How Disclosure Changed a Conversation on Fracking (And Why that Matters)

December 20, 2013 | 11:14 am
Gretchen Goldman
Former Contributor

Last week, I moderated a session on fracking at the annual fall meeting of the American Geophysical Union (AGU). The event went as we planned with seven speakers presenting their work on unconventional oil and gas development, but after the formal talks when we opened a panel discussion with questions from the audience, something unexpected happened.

Hydraulic Fracturing: Knowns, Unknowns and Communication to the Public

UCS' science and democracy forum on fracking brought together diverse interests including industry representatives, scientists, policy experts, and community organizers.

UCS’ science and democracy forum on fracking brought together diverse interests including industry representatives, scientists, policy experts, and community organizers.

Myself and a colleague, Pallavi Phartiyal, organized the conference session as a follow-up event to our recent report, Toward an Evidence-based Fracking Debate, and a Science and Democracy Forum on fracking we held last summer. We wanted to bring into the fracking discussion some of the social and economic dimensions of the topic. In past years, AGU has had a number of sessions on fracking, but most have focused on the technical aspects such as induced seismicity and water quality issues—understandable for a conference composed primarily of geoscientists. We thought the audience could benefit from a broader discussion.

We placed our session in AGU’s Public Affairs Section and recruited diverse speakers from engineers to social scientists to a lawyer. We discussed the science—how many groundwater contamination cases had been detected and how much methane is estimated to leak from wells, for example. But we also discussed the implications of those findings—considering climate impacts, is this a technology we should be expanding? What kind of laws should be in place to minimize risks to communities? Many were questions not typically asked at a technical conference.

“What about the oil and gas industry?”

When it came time for the panel discussion, questions from the audience were just as diverse, but one in particular had a lasting impact. The questioner began, “To give you full disclosure, I am an academic researcher who receives money from oil and gas companies. Why is there no one from industry on the panel?” It sparked a discussion.

Like most AGU sessions, the event was open to anyone who wanted to submit an abstract. I and the other conveners of the session made decisions about who would speak at the session only after all submissions were received. No one from the oil and gas industry submitted an abstract. The panel replied with a few thoughts. One panelist noted that the UCS forum on the topic included several industry representatives. Another described his experiences of having great difficulty obtaining industry representatives, especially technical experts, to speak publicly on the topic.

Scientific Experts and Conflict of Interest

But independent of the specific reasons for a lack of industry representation at this particular event, the question raised a broader consciousness about scientific work, funding sources, and conflicts of interest. Every subsequent question from the audience began with the audience member disclosing whether or not they had received funding from oil and gas interests or from environmental groups before proceeding with their question for the speakers on unconventional oil and gas development. By raising the question of the influence conflicting interests may have on our scientific and other opinions, one man had transformed the discussion. The audience had now acquired a heightened awareness of this issues relevance to our conversation.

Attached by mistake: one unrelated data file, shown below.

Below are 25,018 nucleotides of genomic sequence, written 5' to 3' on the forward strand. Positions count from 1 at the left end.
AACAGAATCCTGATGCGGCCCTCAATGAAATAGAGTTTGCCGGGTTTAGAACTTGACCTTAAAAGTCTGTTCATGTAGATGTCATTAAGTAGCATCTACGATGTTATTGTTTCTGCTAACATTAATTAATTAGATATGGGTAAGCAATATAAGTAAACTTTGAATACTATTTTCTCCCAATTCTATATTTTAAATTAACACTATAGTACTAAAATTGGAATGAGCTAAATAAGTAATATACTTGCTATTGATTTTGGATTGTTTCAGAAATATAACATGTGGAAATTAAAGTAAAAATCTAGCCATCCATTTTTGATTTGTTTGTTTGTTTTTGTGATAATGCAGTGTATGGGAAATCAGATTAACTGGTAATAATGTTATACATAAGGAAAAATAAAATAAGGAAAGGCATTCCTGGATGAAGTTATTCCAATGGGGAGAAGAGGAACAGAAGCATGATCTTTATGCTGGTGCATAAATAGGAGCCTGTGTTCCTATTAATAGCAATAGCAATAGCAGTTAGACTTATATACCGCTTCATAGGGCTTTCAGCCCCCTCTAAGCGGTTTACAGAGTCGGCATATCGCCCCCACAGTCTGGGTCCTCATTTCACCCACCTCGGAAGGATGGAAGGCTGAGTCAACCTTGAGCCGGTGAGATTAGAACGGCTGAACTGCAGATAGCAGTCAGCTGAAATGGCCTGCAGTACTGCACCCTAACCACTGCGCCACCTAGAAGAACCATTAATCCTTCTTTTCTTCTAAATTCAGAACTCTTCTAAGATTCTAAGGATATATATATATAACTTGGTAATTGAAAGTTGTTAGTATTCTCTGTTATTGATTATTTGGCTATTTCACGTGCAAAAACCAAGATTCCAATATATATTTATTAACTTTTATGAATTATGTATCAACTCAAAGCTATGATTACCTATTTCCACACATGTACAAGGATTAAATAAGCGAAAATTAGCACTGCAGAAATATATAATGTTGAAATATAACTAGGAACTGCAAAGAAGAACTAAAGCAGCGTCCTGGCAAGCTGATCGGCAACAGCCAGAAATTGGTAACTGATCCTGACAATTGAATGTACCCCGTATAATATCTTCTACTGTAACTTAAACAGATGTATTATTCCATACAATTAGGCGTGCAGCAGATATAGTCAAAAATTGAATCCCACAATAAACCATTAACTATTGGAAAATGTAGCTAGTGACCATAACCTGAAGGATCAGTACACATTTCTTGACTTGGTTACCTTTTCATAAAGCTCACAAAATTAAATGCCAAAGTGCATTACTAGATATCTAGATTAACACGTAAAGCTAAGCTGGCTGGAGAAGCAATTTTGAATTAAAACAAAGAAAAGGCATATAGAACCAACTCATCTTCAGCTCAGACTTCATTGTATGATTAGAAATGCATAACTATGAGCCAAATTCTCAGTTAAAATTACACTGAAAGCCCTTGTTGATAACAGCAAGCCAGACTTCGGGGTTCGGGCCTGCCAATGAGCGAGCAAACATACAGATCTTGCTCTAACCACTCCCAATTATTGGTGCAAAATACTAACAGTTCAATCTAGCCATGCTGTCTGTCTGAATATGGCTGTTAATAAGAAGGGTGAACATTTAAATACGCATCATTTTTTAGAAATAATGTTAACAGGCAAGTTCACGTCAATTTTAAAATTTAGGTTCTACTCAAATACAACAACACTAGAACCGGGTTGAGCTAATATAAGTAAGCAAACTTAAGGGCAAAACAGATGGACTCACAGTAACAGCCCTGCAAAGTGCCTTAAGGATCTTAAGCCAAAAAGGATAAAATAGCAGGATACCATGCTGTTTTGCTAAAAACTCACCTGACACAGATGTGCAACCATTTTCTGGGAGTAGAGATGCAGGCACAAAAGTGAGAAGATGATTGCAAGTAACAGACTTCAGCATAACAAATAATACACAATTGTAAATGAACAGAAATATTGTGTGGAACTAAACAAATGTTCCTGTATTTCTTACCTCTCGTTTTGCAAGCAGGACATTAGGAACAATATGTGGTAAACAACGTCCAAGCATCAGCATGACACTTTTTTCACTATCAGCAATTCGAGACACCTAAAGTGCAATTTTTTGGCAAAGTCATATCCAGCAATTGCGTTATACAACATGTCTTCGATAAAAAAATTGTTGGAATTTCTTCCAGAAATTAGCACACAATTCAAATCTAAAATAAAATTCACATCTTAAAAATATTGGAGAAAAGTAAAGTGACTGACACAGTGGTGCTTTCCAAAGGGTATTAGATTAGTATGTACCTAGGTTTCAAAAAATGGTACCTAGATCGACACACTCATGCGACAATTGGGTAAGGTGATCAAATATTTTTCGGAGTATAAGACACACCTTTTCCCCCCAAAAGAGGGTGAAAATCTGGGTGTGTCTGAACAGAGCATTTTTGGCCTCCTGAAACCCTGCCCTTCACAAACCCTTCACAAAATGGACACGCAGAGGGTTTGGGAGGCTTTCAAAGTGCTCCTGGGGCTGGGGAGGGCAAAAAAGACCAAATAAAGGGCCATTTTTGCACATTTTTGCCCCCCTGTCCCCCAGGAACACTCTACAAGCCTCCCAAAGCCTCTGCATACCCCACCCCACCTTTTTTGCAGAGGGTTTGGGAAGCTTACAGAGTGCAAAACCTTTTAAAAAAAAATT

Several academic studies of hydraulic fracturing have been criticized for not disclosing authors’ conflicts of interest. Photo: Trudy E. Bell

Beyond one conference session, disclosure of real or perceived conflicts of interests is gaining momentum.  In an unprecedented move, the Occupational Safety and Health Administration has asked for all commenters in its rulemaking process for silica exposure to disclose their financial backers, along with any potential conflicts of interest.  In academics too, study authors are increasingly asked to disclose their funding sources and other financial interests, and they are reprimanded if they don’t. In the past, UCS has pointed to problems with undisclosed conflicts of interests in everything from the Endangered Species Act to food safety to FDA drug approvals.

Many scientific experts have their hands in multiple activities; often they are hired as industry consultants for their expertise. And an expert, of course, may be the best person for that job. But these relationships create complications when those same experts are charged with providing impartial advice on an issue that could affect their financial interests. Thus, it is incredibly important that all real or perceived conflicts are stated openly. ln many cases—such as that of Federal Advisory Committees and academic journals, we need regulations, rules, and ethical guidelines that require this disclosure. These forces help disclosure to happen proactively and push us toward a scientific culture of greater openness.

Perhaps our conference session will not bring about the widespread change in enhanced disclosure of conflicts of interest that is needed—but I do think it was a good start.